Virginia bank a magnet for former midstate leadersOne-time Waypoint CEO Charles Pearson Jr. is the most recent Central Pa. banker to join Old Dominion National
When leaders opt against staying with their banks after a merger, non-compete agreements often leave them looking for new opportunities far away from where they got their start. But the relationships they forged early in their careers stick with them.
That explains, in part, how four former bankers from Central Pennsylvania ended up at a small bank outside Washington D.C.
Charles Pearson, former CEO of Harris Savings Bank and its successor, Waypoint Financial Corp., became a director on the board of Old Dominion National Bank last week.
Pearson joins a growing list of Central Pennsylvania bankers on the leadership roster at the Tysons Corner, Va. institution. Former Tower Bancorp CFO Mark Merrill is CEO of Old Dominion, former Metro Bank professional Lauren Kohr is Old Dominon's chief risk officer and former Graystone Tower Bank chief information officer Howard Stein is Old Dominion's COO.
The migration from the midstate to northern Virginia started with Merrill, who left Graystone after Susquehanna Bancshares absorbed it in 2012. Per the terms of a non-compete agreement, Merrill could not work for any bank within 50 miles of Susquehanna.
So he moved south.
Merrill held executive positions at banks in northern Virginia and southern Maryland before launching Student Loan Edge, a startup that provided an automated platform for employer-provided education benefits.
He rejoined the banking world in December 2015 as executive vice president of strategy for Old Dominion, where he helped the bank through a major capital campaign.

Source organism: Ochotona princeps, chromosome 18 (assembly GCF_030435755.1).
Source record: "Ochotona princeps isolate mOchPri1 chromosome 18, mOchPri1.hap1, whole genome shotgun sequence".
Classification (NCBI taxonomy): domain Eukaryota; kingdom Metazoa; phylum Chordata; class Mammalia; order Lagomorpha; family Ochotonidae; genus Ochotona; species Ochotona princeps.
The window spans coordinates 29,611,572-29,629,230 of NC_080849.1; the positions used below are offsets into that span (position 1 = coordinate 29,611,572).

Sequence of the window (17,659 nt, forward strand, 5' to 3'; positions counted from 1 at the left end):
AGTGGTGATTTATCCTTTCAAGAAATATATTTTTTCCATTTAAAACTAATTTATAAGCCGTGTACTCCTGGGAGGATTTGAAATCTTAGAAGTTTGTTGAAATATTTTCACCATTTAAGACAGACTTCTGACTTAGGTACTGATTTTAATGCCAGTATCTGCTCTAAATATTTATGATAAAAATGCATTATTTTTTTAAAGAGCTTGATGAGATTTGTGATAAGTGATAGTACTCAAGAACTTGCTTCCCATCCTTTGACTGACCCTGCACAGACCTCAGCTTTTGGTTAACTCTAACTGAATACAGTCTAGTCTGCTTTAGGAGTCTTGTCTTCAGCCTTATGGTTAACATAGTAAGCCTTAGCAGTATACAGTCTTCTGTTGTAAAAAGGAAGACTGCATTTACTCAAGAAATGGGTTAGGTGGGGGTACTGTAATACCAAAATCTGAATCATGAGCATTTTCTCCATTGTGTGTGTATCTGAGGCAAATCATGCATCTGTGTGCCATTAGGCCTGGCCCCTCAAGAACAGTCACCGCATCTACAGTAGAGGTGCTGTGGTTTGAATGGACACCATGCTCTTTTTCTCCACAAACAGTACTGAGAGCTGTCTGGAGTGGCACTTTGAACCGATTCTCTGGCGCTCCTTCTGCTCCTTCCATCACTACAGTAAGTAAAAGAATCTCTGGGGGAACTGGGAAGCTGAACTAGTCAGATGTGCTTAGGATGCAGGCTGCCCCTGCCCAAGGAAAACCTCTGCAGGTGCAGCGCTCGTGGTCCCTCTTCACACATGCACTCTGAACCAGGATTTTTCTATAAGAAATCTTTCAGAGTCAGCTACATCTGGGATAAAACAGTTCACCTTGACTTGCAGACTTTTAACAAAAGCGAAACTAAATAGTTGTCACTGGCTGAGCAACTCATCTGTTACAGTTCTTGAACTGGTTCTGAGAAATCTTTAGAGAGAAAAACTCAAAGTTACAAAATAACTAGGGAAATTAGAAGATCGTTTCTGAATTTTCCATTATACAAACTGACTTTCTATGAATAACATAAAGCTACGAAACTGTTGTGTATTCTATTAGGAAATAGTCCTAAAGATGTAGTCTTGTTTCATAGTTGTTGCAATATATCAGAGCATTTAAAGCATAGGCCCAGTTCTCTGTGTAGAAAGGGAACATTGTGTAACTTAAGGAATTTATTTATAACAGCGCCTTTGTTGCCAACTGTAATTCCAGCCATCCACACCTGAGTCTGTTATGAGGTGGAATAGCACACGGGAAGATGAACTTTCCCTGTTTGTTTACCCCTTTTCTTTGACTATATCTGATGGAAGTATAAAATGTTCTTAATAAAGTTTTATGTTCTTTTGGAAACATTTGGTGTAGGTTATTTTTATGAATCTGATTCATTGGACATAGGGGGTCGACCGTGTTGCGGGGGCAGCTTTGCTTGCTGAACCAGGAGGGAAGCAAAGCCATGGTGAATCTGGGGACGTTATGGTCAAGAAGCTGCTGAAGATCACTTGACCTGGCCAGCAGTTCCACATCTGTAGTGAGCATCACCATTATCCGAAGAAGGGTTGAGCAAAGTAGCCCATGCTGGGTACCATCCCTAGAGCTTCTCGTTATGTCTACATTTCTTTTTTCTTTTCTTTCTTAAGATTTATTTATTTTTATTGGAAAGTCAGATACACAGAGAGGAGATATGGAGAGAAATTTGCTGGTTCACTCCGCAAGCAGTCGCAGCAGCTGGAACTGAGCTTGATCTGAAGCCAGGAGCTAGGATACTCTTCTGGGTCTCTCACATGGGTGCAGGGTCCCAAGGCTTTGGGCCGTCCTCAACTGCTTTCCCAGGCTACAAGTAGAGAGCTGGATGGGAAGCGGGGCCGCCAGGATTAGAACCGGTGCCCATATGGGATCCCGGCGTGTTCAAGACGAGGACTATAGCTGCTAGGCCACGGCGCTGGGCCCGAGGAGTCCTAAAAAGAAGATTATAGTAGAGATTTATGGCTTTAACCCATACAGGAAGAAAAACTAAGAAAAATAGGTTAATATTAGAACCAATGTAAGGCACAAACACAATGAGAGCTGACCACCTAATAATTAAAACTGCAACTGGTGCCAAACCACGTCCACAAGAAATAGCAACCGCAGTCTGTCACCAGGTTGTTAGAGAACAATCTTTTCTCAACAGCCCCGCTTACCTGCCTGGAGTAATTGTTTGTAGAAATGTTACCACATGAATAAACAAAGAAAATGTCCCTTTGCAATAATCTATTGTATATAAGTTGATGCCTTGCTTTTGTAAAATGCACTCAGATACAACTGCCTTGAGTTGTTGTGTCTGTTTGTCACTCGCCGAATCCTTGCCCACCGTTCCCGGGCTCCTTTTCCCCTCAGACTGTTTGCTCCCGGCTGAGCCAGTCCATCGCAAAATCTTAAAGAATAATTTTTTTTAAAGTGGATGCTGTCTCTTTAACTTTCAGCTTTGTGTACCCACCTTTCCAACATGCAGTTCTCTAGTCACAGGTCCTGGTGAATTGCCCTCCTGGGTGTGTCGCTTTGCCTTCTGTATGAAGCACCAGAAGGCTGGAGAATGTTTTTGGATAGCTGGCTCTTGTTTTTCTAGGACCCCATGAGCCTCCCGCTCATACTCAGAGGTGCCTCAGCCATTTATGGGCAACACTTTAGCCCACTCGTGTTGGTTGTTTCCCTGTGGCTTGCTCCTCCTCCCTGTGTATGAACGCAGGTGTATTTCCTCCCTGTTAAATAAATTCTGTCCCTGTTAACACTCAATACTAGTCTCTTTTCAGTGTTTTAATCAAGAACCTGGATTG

That was when he started digging back into his roots in Central Pennsylvania. Old Dominion attracted 185 shareholders in 2016, 85 of whom live in Pennsylvania.
"You kind of look back and see those relationships that were building over 10 years ago, they don't go away," Merril said in an interview last week. "If you truly develop relationships that go beyond just business, those relationships later kind of come back full circle."
Those relationships extend to co-workers as well as investors. Kohr and Stein joined Merrill at Old Dominion last month, followed last week by Pearson. Merrill expects to bring on another two or three directors with ties to the midstate within the next six months.
Despite these ties, Merrill does not expect to see Old Dominion develop a physical presence close to the midstate any time soon, although the bank does already have some clients in the area. The bank is relatively small, with about $125 million in assets and four branch locations.
Merrill is not the only Harrisburg-area banking ex-pat to continue attracting professionals from the midstate. Andrew Samuel - who worked for Pearson at Waypoint and with Merrill at Graystone/Tower - brought a similar team of executives and back-office professionals with him to a bank in Florida when he left Susquehanna Bank.
This pattern is one Merrill expects to repeat as banks continue to merge and reorganize.
"When you sell those companies and create value for the shareholders, it almost forces you if you want to stay in the industry to set up camp somewhere else," he said.